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Title: Upper mantle shear wave velocity structure beneath northern Victoria Land, Antarctica: Volcanism and uplift in the northern Transantarctic Mountains

Authors:
; ; ; ; ; ORCiD logo
Publication Date:
Sponsoring Org.:
USDOE National Nuclear Security Administration (NNSA)
OSTI Identifier:
1323956
Resource Type:
Journal Article: Publisher's Accepted Manuscript
Journal Name:
Earth and Planetary Science Letters
Additional Journal Information:
Journal Volume: 449; Journal Issue: C; Related Information: CHORUS Timestamp: 2017-10-06 15:00:30; Journal ID: ISSN 0012-821X
Publisher:
Elsevier
Country of Publication:
Netherlands
Language:
English

Citation Formats

Graw, Jordan H., Adams, Aubreya N., Hansen, Samantha E., Wiens, Douglas A., Hackworth, Lauren, and Park, Yongcheol. Upper mantle shear wave velocity structure beneath northern Victoria Land, Antarctica: Volcanism and uplift in the northern Transantarctic Mountains. Netherlands: N. p., 2016. Web. doi:10.1016/j.epsl.2016.05.026.
Graw, Jordan H., Adams, Aubreya N., Hansen, Samantha E., Wiens, Douglas A., Hackworth, Lauren, & Park, Yongcheol. Upper mantle shear wave velocity structure beneath northern Victoria Land, Antarctica: Volcanism and uplift in the northern Transantarctic Mountains. Netherlands. doi:10.1016/j.epsl.2016.05.026.
Graw, Jordan H., Adams, Aubreya N., Hansen, Samantha E., Wiens, Douglas A., Hackworth, Lauren, and Park, Yongcheol. 2016. "Upper mantle shear wave velocity structure beneath northern Victoria Land, Antarctica: Volcanism and uplift in the northern Transantarctic Mountains". Netherlands. doi:10.1016/j.epsl.2016.05.026.
@article{osti_1323956,
title = {Upper mantle shear wave velocity structure beneath northern Victoria Land, Antarctica: Volcanism and uplift in the northern Transantarctic Mountains},
author = {Graw, Jordan H. and Adams, Aubreya N. and Hansen, Samantha E. and Wiens, Douglas A. and Hackworth, Lauren and Park, Yongcheol},
abstractNote = {},
doi = {10.1016/j.epsl.2016.05.026},
journal = {Earth and Planetary Science Letters},
number = C,
volume = 449,
place = {Netherlands},
year = 2016,
month = 9
}

Journal Article:
Free Publicly Available Full Text
Publisher's Version of Record at 10.1016/j.epsl.2016.05.026

Citation Metrics:
Cited by: 2works
Citation information provided by
Web of Science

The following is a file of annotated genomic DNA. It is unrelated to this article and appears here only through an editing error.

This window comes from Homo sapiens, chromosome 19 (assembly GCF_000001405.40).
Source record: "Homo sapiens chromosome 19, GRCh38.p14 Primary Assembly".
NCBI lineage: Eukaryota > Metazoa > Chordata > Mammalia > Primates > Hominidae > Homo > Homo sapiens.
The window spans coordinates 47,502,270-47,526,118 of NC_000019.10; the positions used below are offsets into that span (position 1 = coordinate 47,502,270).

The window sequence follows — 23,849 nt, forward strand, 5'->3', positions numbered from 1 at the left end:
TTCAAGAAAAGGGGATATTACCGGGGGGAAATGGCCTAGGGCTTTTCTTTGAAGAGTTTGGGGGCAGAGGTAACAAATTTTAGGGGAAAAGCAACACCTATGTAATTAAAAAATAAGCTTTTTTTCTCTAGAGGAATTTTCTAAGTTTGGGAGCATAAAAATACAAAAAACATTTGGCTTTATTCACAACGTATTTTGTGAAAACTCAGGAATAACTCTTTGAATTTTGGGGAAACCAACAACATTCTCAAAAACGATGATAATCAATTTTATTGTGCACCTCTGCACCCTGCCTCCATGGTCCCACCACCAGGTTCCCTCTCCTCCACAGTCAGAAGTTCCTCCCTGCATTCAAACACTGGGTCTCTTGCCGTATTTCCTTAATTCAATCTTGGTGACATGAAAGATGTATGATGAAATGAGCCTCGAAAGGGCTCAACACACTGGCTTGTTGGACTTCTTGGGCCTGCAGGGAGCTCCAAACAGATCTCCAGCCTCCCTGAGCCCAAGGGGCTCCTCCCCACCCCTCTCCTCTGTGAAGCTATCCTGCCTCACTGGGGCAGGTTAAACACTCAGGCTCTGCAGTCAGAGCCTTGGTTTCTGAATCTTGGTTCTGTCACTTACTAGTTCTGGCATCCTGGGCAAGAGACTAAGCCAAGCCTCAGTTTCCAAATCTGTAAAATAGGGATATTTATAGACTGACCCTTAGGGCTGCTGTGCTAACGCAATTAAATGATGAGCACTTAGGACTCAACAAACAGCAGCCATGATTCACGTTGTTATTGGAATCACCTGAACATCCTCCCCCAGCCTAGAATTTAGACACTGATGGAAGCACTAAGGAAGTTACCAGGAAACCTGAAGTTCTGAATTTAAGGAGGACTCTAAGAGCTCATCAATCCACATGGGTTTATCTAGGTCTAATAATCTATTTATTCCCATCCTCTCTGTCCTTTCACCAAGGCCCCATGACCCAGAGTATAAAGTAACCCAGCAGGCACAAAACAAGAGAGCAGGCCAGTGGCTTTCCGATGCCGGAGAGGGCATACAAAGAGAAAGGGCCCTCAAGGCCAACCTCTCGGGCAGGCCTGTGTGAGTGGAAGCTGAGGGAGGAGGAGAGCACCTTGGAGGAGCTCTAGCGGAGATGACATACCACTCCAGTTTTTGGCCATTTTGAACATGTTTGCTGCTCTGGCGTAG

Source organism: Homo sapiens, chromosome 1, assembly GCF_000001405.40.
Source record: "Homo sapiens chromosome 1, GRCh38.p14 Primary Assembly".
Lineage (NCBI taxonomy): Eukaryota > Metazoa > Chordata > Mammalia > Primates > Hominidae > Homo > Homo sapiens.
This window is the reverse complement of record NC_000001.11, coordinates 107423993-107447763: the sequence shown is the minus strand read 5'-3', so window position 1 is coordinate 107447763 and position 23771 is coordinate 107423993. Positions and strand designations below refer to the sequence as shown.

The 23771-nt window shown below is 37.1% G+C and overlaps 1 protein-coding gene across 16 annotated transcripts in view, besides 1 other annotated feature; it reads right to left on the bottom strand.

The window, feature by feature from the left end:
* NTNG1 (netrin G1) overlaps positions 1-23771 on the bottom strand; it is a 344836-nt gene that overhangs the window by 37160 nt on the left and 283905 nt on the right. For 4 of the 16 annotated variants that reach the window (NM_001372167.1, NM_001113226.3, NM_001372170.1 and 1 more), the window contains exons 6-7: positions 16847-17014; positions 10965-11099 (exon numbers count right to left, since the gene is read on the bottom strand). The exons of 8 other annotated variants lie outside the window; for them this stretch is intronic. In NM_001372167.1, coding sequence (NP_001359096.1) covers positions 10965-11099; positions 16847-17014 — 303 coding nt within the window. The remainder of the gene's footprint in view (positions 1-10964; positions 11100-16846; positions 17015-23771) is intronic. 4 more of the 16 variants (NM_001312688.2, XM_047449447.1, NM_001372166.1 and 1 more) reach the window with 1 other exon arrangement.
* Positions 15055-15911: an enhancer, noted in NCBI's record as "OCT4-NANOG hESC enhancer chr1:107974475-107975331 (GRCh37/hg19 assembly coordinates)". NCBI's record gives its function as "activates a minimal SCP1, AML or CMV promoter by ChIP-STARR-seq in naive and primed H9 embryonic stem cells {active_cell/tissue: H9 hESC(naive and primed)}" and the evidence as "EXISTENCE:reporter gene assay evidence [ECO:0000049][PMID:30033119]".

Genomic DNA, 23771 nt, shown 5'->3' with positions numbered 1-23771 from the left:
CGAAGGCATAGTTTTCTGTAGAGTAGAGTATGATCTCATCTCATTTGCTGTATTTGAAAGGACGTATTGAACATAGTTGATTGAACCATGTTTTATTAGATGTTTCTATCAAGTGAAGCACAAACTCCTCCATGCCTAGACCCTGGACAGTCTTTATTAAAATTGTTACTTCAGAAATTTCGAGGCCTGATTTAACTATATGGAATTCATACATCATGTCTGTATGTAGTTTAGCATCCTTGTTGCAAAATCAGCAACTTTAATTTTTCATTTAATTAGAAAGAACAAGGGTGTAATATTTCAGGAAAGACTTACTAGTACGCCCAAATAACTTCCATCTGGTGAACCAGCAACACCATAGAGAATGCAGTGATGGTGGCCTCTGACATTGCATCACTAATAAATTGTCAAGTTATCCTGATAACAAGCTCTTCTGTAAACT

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  • Silicate and glassy spherules of probably extraterrestrial origin have been discovered in glacial till from localities in the Beardmore glacier region, Transantarctic Mountains, Antarctica. These spherules are similar in structure, appearance, and composition to spherules found in deep-sea sediments and in Greenland. Most spherules have a shiny and smooth dark surface, while some show a characteristic brickwork pattern composed of intergrown olivine crystals and magnetite dendrites. Several spherules have been sectioned after trace element analysis by INAA. The interiors of the spherules contain olivine crystals of varying size (predominantly of forsteritic composition) set in a glassy Fe-rich and Mg-poor matrix.more » The matrix contains very fine-grained dendritic magnetite crystals and rare accessory wustite. SEM and microprobe studies show that most of the spherules have not experienced significant weathering. Trace element analyses for individual particles confirm the extraterrestrial nature of the spherules. They have undifferentiated chondritic rare earth element (REE) patterns and are enriched in Ir and other siderophile elements (with Ir contents between 10 and > 1,000 ppb). Some spherules have experienced loss of volatile elements and some differentiation of siderophile elements (e.g., Ni). The Antarctic spherules--which might be micrometeorites that melted during passage through the atmosphere, or ablation spherules--are a significant addition to the collection of extraterrestrial microparticles. Of key importance is their high abundance in the sediment and the fact that they have been concentrated by glacial action.« less